Joseph (Hebrew Bible)

Joseph (Hebrew Bible)

Overview
Joseph is an important character in the Hebrew bible, where he connects the story of Abraham, Isaac and Jacob in Canaan to the subsequent story of the liberation of the Israelites from slavery in Egypt.

The Book of Genesis tells how Joseph was the 11th of Jacob
Jacob
Jacob "heel" or "leg-puller"), also later known as Israel , as described in the Hebrew Bible, the Talmud, the New Testament and the Qur'an was the third patriarch of the Hebrew people with whom God made a covenant, and ancestor of the tribes of Israel, which were named after his descendants.In the...

's 12 sons and Rachel
Rachel
Rachel , as described in the Hebrew Bible, is a prophet and the favorite wife of Jacob, one of the three Biblical Patriarchs, and mother of Joseph and Benjamin. She was the daughter of Laban and the younger sister of Leah, Jacob's first wife...

's firstborn. Joseph was sold into slavery by his jealous brothers, yet rose to become the most powerful man in Egypt
Ancient Egypt
Ancient Egypt was an ancient civilization of Northeastern Africa, concentrated along the lower reaches of the Nile River in what is now the modern country of Egypt. Egyptian civilization coalesced around 3150 BC with the political unification of Upper and Lower Egypt under the first pharaoh...

 next to Pharaoh
Pharaoh
Pharaoh is a title used in many modern discussions of the ancient Egyptian rulers of all periods. The title originates in the term "pr-aa" which means "great house" and describes the royal palace...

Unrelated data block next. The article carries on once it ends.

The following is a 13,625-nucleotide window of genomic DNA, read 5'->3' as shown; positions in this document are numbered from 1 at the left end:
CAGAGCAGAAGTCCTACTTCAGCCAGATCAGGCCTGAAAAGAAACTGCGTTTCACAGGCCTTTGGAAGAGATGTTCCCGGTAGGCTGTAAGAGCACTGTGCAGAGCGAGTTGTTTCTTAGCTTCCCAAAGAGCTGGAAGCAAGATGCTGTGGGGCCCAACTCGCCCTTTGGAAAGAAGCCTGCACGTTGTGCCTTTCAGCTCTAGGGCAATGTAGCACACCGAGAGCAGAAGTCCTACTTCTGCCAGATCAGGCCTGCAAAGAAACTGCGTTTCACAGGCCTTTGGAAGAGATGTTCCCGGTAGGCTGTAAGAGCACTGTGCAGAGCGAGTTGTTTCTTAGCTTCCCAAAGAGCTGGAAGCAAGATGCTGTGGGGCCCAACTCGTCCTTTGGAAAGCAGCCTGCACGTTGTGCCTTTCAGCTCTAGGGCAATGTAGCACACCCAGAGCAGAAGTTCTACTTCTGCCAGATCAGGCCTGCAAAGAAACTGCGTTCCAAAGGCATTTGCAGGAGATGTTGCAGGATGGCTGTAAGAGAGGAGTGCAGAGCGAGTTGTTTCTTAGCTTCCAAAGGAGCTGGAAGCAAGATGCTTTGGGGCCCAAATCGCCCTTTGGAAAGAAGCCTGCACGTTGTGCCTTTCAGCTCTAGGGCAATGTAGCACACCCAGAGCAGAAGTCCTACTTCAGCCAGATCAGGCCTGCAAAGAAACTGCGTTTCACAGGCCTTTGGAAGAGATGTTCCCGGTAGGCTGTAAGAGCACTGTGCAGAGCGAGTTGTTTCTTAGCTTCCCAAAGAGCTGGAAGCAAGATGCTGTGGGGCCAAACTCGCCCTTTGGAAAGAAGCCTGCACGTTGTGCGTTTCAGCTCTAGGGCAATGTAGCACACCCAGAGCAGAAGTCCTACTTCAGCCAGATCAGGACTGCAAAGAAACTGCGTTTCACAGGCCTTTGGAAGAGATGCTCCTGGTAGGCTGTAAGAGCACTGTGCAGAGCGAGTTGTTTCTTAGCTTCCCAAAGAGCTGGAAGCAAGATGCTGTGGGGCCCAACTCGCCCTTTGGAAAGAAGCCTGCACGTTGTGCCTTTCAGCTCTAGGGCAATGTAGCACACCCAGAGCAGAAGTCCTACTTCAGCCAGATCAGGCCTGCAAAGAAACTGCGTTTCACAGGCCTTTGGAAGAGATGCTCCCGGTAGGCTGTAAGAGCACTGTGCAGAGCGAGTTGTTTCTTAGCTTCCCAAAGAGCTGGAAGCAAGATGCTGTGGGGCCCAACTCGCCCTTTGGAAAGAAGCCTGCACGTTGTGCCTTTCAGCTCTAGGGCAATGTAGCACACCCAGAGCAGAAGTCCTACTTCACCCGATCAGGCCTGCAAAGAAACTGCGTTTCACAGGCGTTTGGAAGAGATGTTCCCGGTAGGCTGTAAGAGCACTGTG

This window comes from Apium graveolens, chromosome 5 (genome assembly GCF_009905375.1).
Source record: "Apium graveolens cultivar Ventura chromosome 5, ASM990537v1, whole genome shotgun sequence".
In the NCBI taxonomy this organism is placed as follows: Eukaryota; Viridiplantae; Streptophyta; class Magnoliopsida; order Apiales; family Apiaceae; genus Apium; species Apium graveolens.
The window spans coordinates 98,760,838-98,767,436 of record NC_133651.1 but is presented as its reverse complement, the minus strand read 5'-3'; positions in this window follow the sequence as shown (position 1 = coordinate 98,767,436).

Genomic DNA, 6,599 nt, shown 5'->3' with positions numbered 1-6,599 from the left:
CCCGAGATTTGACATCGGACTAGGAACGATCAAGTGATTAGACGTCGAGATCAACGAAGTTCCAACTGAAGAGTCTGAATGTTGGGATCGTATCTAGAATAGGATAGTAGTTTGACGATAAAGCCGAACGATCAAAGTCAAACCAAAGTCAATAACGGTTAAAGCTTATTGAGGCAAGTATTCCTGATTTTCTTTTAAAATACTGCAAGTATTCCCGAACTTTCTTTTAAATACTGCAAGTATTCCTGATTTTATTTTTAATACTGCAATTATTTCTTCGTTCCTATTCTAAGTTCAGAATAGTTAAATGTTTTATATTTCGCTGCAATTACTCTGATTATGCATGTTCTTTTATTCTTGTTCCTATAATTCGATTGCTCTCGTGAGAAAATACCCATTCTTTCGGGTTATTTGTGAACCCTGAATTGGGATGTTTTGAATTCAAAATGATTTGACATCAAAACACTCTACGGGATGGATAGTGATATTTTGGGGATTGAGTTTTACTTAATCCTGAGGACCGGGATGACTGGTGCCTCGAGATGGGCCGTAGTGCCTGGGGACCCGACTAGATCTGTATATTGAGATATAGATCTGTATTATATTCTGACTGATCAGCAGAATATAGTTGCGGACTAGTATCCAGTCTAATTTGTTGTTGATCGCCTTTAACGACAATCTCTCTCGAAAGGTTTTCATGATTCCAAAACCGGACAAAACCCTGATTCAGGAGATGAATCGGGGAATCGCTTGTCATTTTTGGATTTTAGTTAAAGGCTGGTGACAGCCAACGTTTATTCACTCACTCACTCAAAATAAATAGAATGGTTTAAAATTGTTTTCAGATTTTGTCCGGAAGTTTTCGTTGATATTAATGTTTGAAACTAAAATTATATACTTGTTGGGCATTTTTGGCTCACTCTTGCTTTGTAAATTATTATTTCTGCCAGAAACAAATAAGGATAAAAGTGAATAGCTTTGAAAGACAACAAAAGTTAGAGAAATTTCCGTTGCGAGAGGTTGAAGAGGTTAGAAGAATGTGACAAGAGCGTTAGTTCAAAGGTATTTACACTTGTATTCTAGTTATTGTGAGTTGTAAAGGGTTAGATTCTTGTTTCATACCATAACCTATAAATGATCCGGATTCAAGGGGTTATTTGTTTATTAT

.
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Joseph is an important character in the Hebrew bible, where he connects the story of Abraham, Isaac and Jacob in Canaan to the subsequent story of the liberation of the Israelites from slavery in Egypt.

The Book of Genesis tells how Joseph was the 11th of Jacob
Jacob
Jacob "heel" or "leg-puller"), also later known as Israel , as described in the Hebrew Bible, the Talmud, the New Testament and the Qur'an was the third patriarch of the Hebrew people with whom God made a covenant, and ancestor of the tribes of Israel, which were named after his descendants.In the...

's 12 sons and Rachel
Rachel
Rachel , as described in the Hebrew Bible, is a prophet and the favorite wife of Jacob, one of the three Biblical Patriarchs, and mother of Joseph and Benjamin. She was the daughter of Laban and the younger sister of Leah, Jacob's first wife...

's firstborn. Joseph was sold into slavery by his jealous brothers, yet rose to become the most powerful man in Egypt
Ancient Egypt